AngularJS injectors internals

In this post we will try to answer the following questions.

  • What is an injector?
  • What functionality does an injector provide?
  • Understanding different methods provided by injector.

What is an injector?

Injector is an object with some methods. It ensures that proper services are made available to the controllers by just using the name of the service.

Injector ensures that angular developers don’t have to keep reference of services they create. Injector ensures that service references don’t need to be passed around to every controller which needs services.

Assume you have a service in your app which is defined in home.service.js. It looks like:

	.controller("HomeService", function () {
		var fetchProfileInfo = function () {
			return $http.get("someurl");
		return {
			fetchProfileInfo: fetchProfileInfo

And we want to use this service in home.controller.js which looks like

	.controller("HomeController", ["HomeService", function (HomeService) {

It’s the job of the injector to ensure that HomeService is available inside HomeController so that HomeService.fetchProfileInfo() could be used from controller code.

Here reference of HomeService didn’t have to be stored anywhere after creating the service. Also we didn’t have to pass HomeService reference to controller. We were able to inject string “HomeService” in controller code and injector ensured that HomeService and it’s methods are available inside controller.

There are many builtin services provided by Angularjs, like $compile, $http etc. It’s the responsibility of the same injector to ensure these services are made available to controllers which need them.

What would happen if there was no injector

Had there been no injector, we would have had to keep reference to HomeService somehow. Probably something like the following.

var HomeService = angular.module("somemodule").service();

Though this code snippet might not work because angular.module().service() doesn’t return reference to the service. But had there been no injectors, angular.js code might have been written to return service reference when a service is created.

And then pass this reference to controller:

angular.module("somemodule").controller("HomeController", function (HomeService) {

This would have required both HomeService and HomeController to be defined in same file. Or else if we wanted to keep them in different files then we would have had to rely on function hoisting but this would have made the function avialable in global namespace, and hence would have polluted the global namespace.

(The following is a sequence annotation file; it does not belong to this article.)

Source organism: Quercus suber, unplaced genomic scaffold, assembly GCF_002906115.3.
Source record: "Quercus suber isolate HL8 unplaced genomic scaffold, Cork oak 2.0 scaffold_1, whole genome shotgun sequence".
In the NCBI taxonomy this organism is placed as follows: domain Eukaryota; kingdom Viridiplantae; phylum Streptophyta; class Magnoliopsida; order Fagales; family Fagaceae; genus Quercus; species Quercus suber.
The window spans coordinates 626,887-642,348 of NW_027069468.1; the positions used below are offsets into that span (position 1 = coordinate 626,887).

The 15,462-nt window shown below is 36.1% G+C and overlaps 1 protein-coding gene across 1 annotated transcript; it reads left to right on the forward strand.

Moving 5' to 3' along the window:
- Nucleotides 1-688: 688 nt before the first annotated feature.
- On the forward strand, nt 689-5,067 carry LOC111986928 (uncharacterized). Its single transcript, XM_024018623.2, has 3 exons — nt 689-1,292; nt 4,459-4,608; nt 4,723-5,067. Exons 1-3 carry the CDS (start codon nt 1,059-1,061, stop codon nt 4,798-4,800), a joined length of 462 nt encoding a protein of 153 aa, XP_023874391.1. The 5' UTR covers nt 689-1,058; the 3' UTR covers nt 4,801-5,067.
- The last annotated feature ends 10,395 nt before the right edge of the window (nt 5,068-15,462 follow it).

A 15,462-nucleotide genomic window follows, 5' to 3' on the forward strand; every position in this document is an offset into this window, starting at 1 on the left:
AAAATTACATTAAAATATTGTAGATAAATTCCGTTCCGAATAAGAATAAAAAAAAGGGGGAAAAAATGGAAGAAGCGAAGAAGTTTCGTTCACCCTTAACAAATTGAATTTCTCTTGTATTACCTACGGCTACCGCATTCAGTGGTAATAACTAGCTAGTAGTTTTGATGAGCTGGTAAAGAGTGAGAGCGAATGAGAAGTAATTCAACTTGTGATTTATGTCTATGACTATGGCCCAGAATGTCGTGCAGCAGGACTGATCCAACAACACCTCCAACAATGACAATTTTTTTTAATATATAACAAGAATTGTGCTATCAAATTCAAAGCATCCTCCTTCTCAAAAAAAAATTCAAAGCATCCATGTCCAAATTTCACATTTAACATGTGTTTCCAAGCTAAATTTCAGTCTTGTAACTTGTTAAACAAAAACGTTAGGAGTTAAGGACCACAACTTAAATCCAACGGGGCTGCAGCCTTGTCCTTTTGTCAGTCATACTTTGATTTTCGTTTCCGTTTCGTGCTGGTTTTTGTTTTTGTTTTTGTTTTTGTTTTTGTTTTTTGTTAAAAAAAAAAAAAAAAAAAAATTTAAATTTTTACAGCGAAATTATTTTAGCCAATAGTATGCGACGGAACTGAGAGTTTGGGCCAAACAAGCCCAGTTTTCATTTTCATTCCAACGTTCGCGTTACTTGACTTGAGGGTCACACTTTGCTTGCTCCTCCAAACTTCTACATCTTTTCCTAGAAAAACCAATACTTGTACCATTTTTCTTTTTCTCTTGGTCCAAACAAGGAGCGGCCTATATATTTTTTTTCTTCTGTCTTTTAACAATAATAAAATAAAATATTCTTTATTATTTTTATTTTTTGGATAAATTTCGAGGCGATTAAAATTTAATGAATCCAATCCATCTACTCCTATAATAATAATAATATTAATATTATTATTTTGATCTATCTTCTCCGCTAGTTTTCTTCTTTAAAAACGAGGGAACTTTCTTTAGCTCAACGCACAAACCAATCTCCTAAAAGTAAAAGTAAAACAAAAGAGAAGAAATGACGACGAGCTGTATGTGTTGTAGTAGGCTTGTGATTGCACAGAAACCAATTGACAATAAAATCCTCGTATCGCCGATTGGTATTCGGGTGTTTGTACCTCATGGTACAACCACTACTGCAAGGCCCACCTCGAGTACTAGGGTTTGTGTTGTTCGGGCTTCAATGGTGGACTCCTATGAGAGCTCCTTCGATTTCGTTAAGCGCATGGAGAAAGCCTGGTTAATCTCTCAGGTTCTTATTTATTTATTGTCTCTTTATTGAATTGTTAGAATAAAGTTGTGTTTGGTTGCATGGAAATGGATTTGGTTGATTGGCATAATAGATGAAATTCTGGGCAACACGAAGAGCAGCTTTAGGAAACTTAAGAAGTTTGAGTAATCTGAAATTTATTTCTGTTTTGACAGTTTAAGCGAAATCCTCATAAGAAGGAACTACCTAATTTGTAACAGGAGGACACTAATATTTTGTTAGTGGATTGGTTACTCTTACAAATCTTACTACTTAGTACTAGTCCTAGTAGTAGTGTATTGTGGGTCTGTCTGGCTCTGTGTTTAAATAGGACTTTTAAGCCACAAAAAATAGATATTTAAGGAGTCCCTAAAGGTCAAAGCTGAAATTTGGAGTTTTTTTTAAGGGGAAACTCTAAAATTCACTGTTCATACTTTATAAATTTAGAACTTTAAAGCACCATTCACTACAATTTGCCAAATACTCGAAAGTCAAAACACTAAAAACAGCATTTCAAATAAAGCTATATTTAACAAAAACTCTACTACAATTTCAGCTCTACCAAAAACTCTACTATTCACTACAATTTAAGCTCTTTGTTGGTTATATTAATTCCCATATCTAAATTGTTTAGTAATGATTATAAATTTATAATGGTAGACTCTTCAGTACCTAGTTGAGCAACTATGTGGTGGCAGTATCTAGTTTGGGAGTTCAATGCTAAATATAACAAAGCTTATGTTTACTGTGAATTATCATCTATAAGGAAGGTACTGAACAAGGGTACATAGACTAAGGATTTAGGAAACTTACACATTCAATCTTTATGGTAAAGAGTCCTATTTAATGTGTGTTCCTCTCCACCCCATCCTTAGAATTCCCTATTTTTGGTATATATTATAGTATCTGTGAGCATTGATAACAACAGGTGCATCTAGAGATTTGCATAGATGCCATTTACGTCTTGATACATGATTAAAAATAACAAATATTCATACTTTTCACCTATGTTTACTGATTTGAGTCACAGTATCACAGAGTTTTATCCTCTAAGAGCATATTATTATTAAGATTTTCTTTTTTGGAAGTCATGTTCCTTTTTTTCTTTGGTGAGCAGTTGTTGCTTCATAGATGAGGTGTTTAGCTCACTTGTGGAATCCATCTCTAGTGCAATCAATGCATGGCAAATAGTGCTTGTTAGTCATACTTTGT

When is the injector created.

Injector is created after all the scripts have loaded and when jqLite(document).ready() or $(document).ready() executes.

On document.ready, function angularInit is called. angularInit finds the html element which has ng-app defined on it. And then calls function bootstrap and passes this element having ng-app to bootstrap().

Injector is created inside this bootstrap(). boostrap() internally calls createInjector() to create the injector.

There are two injectors. Only 1 is exposed for angular developers to use. Other injector is internally used during bootstrap() and also internally used by the publically exposed injector.

That’s why you would find many places which mention that there is only one injector. Because there is only one publically exposed injector.

Structure of injectors

createInjector() returns an injector. Internally createInjector() creates two injectors but returns only one injector. createInjector() ensures that only one injector is exposed.

Injectors are objects with following methods.

The two injectors created in createInjector() are:

* providerInjector
* instanceInjector

But only instanceInjector is exposed. providerInjector isn’t exposed. providerInjector is used internally by angular during boostrap process. It’s also used internally by instanceInjector during service discovery.